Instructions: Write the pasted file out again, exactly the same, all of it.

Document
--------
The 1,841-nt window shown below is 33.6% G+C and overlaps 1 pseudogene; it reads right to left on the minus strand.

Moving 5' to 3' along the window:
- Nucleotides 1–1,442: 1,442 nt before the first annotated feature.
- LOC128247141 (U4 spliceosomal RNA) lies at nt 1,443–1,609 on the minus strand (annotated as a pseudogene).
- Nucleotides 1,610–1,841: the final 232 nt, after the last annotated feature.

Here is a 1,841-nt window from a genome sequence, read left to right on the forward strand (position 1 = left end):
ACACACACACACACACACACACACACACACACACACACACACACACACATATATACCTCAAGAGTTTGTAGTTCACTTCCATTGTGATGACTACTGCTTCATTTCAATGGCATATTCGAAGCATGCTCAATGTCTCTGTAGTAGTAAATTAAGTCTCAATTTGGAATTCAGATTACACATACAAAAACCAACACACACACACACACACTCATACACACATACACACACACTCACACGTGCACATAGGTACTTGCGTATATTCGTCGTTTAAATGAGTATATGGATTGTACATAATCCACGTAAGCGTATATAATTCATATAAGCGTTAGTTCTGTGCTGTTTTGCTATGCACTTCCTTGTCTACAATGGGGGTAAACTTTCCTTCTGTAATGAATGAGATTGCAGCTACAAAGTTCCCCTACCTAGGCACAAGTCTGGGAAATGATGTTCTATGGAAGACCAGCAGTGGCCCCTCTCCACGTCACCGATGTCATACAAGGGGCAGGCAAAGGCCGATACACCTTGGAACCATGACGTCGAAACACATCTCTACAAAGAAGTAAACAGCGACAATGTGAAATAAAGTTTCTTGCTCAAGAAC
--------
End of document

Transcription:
The 1,841-nt window shown below is 33.6% G+C and overlaps 1 pseudogene; it reads right to left on the minus strand.

Moving 5' to 3' along the window:
- Nucleotides 1–1,442: 1,442 nt before the first annotated feature.
- LOC128247141 (U4 spliceosomal RNA) lies at nt 1,443–1,609 on the minus strand (annotated as a pseudogene).
- Nucleotides 1,610–1,841: the final 232 nt, after the last annotated feature.

Here is a 1,841-nt window from a genome sequence, read left to right on the forward strand (position 1 = left end):
ACACACACACACACACACACACACACACACACACACACACACACACACATATATACCTCAAGAGTTTGTAGTTCACTTCCATTGTGATGACTACTGCTTCATTTCAATGGCATATTCGAAGCATGCTCAATGTCTCTGTAGTAGTAAATTAAGTCTCAATTTGGAATTCAGATTACACATACAAAAACCAACACACACACACACACACTCATACACACATACACACACACTCACACGTGCACATAGGTACTTGCGTATATTCGTCGTTTAAATGAGTATATGGATTGTACATAATCCACGTAAGCGTATATAATTCATATAAGCGTTAGTTCTGTGCTGTTTTGCTATGCACTTCCTTGTCTACAATGGGGGTAAACTTTCCTTCTGTAATGAATGAGATTGCAGCTACAAAGTTCCCCTACCTAGGCACAAGTCTGGGAAATGATGTTCTATGGAAGACCAGCAGTGGCCCCTCTCCACGTCACCGATGTCATACAAGGGGCAGGCAAAGGCCGATACACCTTGGAACCATGACGTCGAAACACATCTCTACAAAGAAGTAAACAGCGACAATGTGAAATAAAGTTTCTTGCTCAAGAAC